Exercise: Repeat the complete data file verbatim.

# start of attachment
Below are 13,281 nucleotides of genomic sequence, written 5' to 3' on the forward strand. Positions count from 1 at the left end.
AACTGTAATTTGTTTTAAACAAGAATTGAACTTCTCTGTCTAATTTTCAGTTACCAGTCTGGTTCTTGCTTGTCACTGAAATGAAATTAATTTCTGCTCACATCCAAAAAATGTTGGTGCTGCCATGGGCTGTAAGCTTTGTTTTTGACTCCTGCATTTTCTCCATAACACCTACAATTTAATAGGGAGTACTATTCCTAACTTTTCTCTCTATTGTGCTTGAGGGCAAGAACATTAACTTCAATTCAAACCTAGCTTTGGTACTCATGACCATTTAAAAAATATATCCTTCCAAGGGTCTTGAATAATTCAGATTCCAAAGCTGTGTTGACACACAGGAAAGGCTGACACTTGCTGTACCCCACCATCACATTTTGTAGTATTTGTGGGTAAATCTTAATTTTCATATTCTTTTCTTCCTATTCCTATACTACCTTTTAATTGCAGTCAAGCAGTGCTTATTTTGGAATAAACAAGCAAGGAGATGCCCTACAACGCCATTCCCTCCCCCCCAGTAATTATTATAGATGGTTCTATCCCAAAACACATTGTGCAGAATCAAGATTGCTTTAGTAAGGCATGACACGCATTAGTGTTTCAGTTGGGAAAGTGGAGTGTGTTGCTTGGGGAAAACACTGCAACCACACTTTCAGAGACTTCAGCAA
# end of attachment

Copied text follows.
Below are 13,281 nucleotides of genomic sequence, written 5' to 3' on the forward strand. Positions count from 1 at the left end.
AACTGTAATTTGTTTTAAACAAGAATTGAACTTCTCTGTCTAATTTTCAGTTACCAGTCTGGTTCTTGCTTGTCACTGAAATGAAATTAATTTCTGCTCACATCCAAAAAATGTTGGTGCTGCCATGGGCTGTAAGCTTTGTTTTTGACTCCTGCATTTTCTCCATAACACCTACAATTTAATAGGGAGTACTATTCCTAACTTTTCTCTCTATTGTGCTTGAGGGCAAGAACATTAACTTCAATTCAAACCTAGCTTTGGTACTCATGACCATTTAAAAAATATATCCTTCCAAGGGTCTTGAATAATTCAGATTCCAAAGCTGTGTTGACACACAGGAAAGGCTGACACTTGCTGTACCCCACCATCACATTTTGTAGTATTTGTGGGTAAATCTTAATTTTCATATTCTTTTCTTCCTATTCCTATACTACCTTTTAATTGCAGTCAAGCAGTGCTTATTTTGGAATAAACAAGCAAGGAGATGCCCTACAACGCCATTCCCTCCCCCCCAGTAATTATTATAGATGGTTCTATCCCAAAACACATTGTGCAGAATCAAGATTGCTTTAGTAAGGCATGACACGCATTAGTGTTTCAGTTGGGAAAGTGGAGTGTGTTGCTTGGGGAAAACACTGCAACCACACTTTCAGAGACTTCAGCAA